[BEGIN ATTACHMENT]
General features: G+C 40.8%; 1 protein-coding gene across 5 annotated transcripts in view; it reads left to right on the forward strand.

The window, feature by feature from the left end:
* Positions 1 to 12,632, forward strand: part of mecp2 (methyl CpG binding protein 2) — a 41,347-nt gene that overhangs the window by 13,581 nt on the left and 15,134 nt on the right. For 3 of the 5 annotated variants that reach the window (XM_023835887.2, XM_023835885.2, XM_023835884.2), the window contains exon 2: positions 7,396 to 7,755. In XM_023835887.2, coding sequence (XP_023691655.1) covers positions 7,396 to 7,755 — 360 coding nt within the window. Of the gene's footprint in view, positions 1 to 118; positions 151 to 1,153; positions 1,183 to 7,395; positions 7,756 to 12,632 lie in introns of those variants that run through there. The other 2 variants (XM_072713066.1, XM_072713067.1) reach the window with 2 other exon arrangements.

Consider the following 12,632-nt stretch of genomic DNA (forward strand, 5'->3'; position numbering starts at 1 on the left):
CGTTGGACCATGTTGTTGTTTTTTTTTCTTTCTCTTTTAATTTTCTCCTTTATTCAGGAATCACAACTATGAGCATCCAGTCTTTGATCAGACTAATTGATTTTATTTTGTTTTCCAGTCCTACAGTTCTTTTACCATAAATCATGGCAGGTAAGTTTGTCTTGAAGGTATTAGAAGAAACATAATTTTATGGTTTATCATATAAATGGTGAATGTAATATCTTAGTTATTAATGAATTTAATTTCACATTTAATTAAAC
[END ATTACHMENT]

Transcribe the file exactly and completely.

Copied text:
General features: G+C 40.8%; 1 protein-coding gene across 5 annotated transcripts in view; it reads left to right on the forward strand.

The window, feature by feature from the left end:
* Positions 1 to 12,632, forward strand: part of mecp2 (methyl CpG binding protein 2) — a 41,347-nt gene that overhangs the window by 13,581 nt on the left and 15,134 nt on the right. For 3 of the 5 annotated variants that reach the window (XM_023835887.2, XM_023835885.2, XM_023835884.2), the window contains exon 2: positions 7,396 to 7,755. In XM_023835887.2, coding sequence (XP_023691655.1) covers positions 7,396 to 7,755 — 360 coding nt within the window. Of the gene's footprint in view, positions 1 to 118; positions 151 to 1,153; positions 1,183 to 7,395; positions 7,756 to 12,632 lie in introns of those variants that run through there. The other 2 variants (XM_072713066.1, XM_072713067.1) reach the window with 2 other exon arrangements.

Consider the following 12,632-nt stretch of genomic DNA (forward strand, 5'->3'; position numbering starts at 1 on the left):
CGTTGGACCATGTTGTTGTTTTTTTTTCTTTCTCTTTTAATTTTCTCCTTTATTCAGGAATCACAACTATGAGCATCCAGTCTTTGATCAGACTAATTGATTTTATTTTGTTTTCCAGTCCTACAGTTCTTTTACCATAAATCATGGCAGGTAAGTTTGTCTTGAAGGTATTAGAAGAAACATAATTTTATGGTTTATCATATAAATGGTGAATGTAATATCTTAGTTATTAATGAATTTAATTTCACATTTAATTAAAC